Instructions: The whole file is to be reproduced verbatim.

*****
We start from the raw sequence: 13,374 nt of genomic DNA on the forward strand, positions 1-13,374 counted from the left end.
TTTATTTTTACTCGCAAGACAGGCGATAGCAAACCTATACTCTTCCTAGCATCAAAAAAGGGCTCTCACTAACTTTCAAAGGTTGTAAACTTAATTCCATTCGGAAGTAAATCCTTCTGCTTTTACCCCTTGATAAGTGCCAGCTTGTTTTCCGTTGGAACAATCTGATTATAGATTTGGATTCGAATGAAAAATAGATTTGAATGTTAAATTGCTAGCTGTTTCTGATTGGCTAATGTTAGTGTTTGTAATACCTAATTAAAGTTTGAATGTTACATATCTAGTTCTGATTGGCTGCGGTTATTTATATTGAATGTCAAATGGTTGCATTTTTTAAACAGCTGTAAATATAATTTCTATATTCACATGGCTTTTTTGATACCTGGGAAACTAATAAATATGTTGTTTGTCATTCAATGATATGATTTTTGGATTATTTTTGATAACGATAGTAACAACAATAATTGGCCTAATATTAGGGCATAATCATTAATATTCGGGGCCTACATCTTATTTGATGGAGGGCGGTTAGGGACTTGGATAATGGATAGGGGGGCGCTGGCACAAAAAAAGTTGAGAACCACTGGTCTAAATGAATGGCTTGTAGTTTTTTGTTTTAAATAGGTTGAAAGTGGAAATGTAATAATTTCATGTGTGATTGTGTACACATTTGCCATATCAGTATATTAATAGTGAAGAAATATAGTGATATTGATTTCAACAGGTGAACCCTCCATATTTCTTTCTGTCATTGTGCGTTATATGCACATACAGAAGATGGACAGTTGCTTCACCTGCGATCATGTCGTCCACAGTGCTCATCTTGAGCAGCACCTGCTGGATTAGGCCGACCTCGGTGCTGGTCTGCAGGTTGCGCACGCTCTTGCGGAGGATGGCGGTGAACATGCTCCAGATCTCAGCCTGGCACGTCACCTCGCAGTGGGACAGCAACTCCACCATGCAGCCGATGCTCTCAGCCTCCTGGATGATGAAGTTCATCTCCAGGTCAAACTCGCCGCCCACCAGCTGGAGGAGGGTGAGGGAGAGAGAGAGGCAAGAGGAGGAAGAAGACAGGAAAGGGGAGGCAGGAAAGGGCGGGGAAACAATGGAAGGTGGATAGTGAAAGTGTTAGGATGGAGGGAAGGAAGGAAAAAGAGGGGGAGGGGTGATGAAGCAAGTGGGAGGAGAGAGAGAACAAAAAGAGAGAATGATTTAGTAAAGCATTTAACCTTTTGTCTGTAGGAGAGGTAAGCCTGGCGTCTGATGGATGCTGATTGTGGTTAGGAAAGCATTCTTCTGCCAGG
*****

We start from the raw sequence: 13,374 nt of genomic DNA on the forward strand, positions 1-13,374 counted from the left end.
TTTATTTTTACTCGCAAGACAGGCGATAGCAAACCTATACTCTTCCTAGCATCAAAAAAGGGCTCTCACTAACTTTCAAAGGTTGTAAACTTAATTCCATTCGGAAGTAAATCCTTCTGCTTTTACCCCTTGATAAGTGCCAGCTTGTTTTCCGTTGGAACAATCTGATTATAGATTTGGATTCGAATGAAAAATAGATTTGAATGTTAAATTGCTAGCTGTTTCTGATTGGCTAATGTTAGTGTTTGTAATACCTAATTAAAGTTTGAATGTTACATATCTAGTTCTGATTGGCTGCGGTTATTTATATTGAATGTCAAATGGTTGCATTTTTTAAACAGCTGTAAATATAATTTCTATATTCACATGGCTTTTTTGATACCTGGGAAACTAATAAATATGTTGTTTGTCATTCAATGATATGATTTTTGGATTATTTTTGATAACGATAGTAACAACAATAATTGGCCTAATATTAGGGCATAATCATTAATATTCGGGGCCTACATCTTATTTGATGGAGGGCGGTTAGGGACTTGGATAATGGATAGGGGGGCGCTGGCACAAAAAAAGTTGAGAACCACTGGTCTAAATGAATGGCTTGTAGTTTTTTGTTTTAAATAGGTTGAAAGTGGAAATGTAATAATTTCATGTGTGATTGTGTACACATTTGCCATATCAGTATATTAATAGTGAAGAAATATAGTGATATTGATTTCAACAGGTGAACCCTCCATATTTCTTTCTGTCATTGTGCGTTATATGCACATACAGAAGATGGACAGTTGCTTCACCTGCGATCATGTCGTCCACAGTGCTCATCTTGAGCAGCACCTGCTGGATTAGGCCGACCTCGGTGCTGGTCTGCAGGTTGCGCACGCTCTTGCGGAGGATGGCGGTGAACATGCTCCAGATCTCAGCCTGGCACGTCACCTCGCAGTGGGACAGCAACTCCACCATGCAGCCGATGCTCTCAGCCTCCTGGATGATGAAGTTCATCTCCAGGTCAAACTCGCCGCCCACCAGCTGGAGGAGGGTGAGGGAGAGAGAGAGGCAAGAGGAGGAAGAAGACAGGAAAGGGGAGGCAGGAAAGGGCGGGGAAACAATGGAAGGTGGATAGTGAAAGTGTTAGGATGGAGGGAAGGAAGGAAAAAGAGGGGGAGGGGTGATGAAGCAAGTGGGAGGAGAGAGAGAACAAAAAGAGAGAATGATTTAGTAAAGCATTTAACCTTTTGTCTGTAGGAGAGGTAAGCCTGGCGTCTGATGGATGCTGATTGTGGTTAGGAAAGCATTCTTCTGCCAGG